BEHOLD THE NEXT ECONOMIC BUBBLE: PAINTINGS!
The royal family of Qatar, apparently striving for art-world credibility, purchased a Paul Cezanne painting (“The Card Players”) last year for the equivalent of about $250 million, which is twice as much as the previous most-expensive painting sold for. (Qatar is vying with the United Arab Emirates to become the Middle East’s major intellectual hub.) At the same time that Qatar’s purchase was made public in February, artwork of the probable value of about $200 million became news in reports of the imminent Facebook initial public offering. Graffiti artist (“muralist”) David Choe stood to make about that amount because he took stock instead of money to paint the lewd themes on the walls of Facebook’s first offices. Even though Choe was quoted as saying, originally, that he found the whole idea of Facebook “ridiculous and pointless,” his shares today are reportedly worth up to one quarter of one percent of the company.
THE ENTREPRENEURIAL SPIRIT
Last year, the Cape Town, South Africa “gentlemen’s club” Mavericks began selling an Alibi line of fragrances designed for men who need excuses for coming home late. For example, as men come through the door, they could splash on “I Was Working Late” (to reek of coffee and cigarettes) or “My Car Broke Down” (evoking fuel, burned rubber and grease).
White supremacist Richard Treis, 38, was arrested in February in St. Louis, along with his alleged partner, black gang member Robert “Biz” Swinney, 22, and charged with running a huge methamphetamine operation. The two, who had met at a prison halfway house, had allegedly meshed their unique talents–Treis as a meth cook and Swinney as a skilled street seller who recruited people to buy restricted pseudoephedrine products from pharmacies. Said a deputy, “They put away their differences to get the job done.”
CAN’T POSSIBLY BE TRUE
“[A] growing number of scientists” are at work on biocomputer models based on movements of slime to solve complex-systems problems, according to a December report in London’s Daily Telegraph. Though slime molds are single-cell organisms lacking a “brain,” said professor Toshiyuki Nakagaki of Japan’s Future University Hakodate, they somehow can “organize” themselves to create the most direct route through mazes in order to find food. Said professor Atsushi Tero, of Kyushu University, ordinary computers are “not so good” at finding such ideal routes because of the quantity of calculations required, but slime molds seem to flow “in an impromptu manner” and gradually find the best routes.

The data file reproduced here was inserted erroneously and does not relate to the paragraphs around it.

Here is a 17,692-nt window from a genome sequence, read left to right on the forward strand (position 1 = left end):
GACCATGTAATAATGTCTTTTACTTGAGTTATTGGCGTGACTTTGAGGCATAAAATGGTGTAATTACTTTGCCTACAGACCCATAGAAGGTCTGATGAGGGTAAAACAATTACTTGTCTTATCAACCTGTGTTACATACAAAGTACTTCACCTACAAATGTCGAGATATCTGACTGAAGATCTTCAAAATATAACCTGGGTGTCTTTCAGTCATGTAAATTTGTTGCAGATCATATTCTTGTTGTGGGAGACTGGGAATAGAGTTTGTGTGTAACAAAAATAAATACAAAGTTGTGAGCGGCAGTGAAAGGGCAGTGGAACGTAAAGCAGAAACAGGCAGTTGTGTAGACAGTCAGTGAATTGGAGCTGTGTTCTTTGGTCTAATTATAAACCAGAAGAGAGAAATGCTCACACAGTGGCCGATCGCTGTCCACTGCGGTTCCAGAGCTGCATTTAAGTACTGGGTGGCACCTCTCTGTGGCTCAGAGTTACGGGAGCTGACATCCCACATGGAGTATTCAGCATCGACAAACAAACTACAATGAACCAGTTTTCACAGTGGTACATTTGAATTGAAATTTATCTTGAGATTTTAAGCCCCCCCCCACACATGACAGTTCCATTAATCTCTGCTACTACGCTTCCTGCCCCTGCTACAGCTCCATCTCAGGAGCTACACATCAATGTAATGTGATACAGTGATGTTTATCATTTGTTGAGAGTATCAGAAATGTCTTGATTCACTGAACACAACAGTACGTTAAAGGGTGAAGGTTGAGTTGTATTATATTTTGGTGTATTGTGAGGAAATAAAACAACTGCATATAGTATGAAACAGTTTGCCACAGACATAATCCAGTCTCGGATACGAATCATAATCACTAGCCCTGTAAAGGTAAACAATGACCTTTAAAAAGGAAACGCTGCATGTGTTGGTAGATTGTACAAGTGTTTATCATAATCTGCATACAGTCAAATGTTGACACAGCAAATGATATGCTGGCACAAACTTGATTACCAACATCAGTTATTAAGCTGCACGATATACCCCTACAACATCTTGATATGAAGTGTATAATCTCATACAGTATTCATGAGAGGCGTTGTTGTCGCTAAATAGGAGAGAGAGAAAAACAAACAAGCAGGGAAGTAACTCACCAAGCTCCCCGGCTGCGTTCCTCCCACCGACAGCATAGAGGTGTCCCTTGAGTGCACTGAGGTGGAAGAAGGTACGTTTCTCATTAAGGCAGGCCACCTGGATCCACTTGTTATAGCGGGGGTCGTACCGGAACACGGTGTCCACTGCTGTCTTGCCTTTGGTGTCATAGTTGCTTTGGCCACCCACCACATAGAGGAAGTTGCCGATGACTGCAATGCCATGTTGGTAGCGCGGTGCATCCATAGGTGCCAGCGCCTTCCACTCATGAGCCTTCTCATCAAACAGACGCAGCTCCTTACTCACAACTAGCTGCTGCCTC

Claire Osborn, 37, of Coventry, England, was diagnosed in October with an aggressive, inoperable throat-mouth cancer and given a 50 percent chance of survival. However, less than a month later, during a severe coughing spell, she actually coughed out the entire tumor in two pieces. Subsequent tests revealed no trace of cancer in her body. (Doctors hypothesized that, fortuitously, the tumor was growing on a weak stalk that was overcome by the force of the cough.)
FINE POINTS OF THE LAW
The Houston Funding debt collection company in Houston, Texas, had fired receptionist Donnicia Venters shortly after she returned from maternity leave when she announced that she intended to breastfeed her child and needed space in the office to pump her breast milk. The U.S. Equal Employment Opportunity Commission sued Houston Funding for illegal discrimination based on “pregnancy, childbirth or related medical conditions,” but in February, federal judge Lynn Hughes (Mr. Lynn Hughes) rejected the EEOC’s reasoning. The law does not, he wrote, cover “lactation” discrimination.
LEADING ECONOMIC INDICATORS
In December, National Geographic lamented that the number of South Africa’s rhinoceroses killed by poaching increased by a third in 2011, to 443, as a response to the booming street price of rhino horns. MSNBC reported that the horns’ market price “soared to about $65,000 a kilogram, making (them) more expensive than gold, platinum, and in many cases, cocaine.” The reason for the price is an escalating, though science-free, belief in Asia that rhino horn powder can cure cancer.
THE WEIRDO-AMERICAN COMMUNITY
In February, a jury in Thousand Oaks, Calif., acquitted Charles Hersel, 41, of molesting children. Though Hersel admitted through his lawyer that he paid high school students to spit in his face and yell profanities at him, and had offered to pay them money to urinate and defecate on him, jurors found that he must have done those things for reasons other than “sexual gratification” and therefore, technically, did not violate the statute under which he was charged.
LEAST COMPETENT CRIMINALS
According to prosecutors in Camden, S.C., in November, Christopher Hutto, 30, needed money badly to buy crack cocaine, but the best plan he could devise was getting a friend to telephone Hutto’s mother and demand a ransom. Though Hutto, according to the phone call, supposedly had been beaten up by kidnappers and dumped in a secret location and was “near death,” the “kidnapper” asked only for $100. The un-eager mother dawdled a bit until she and the caller had negotiated the ransom down to $60. (The money drop was made, and sheriff’s deputies arrested Hutto running from the site with the booty.)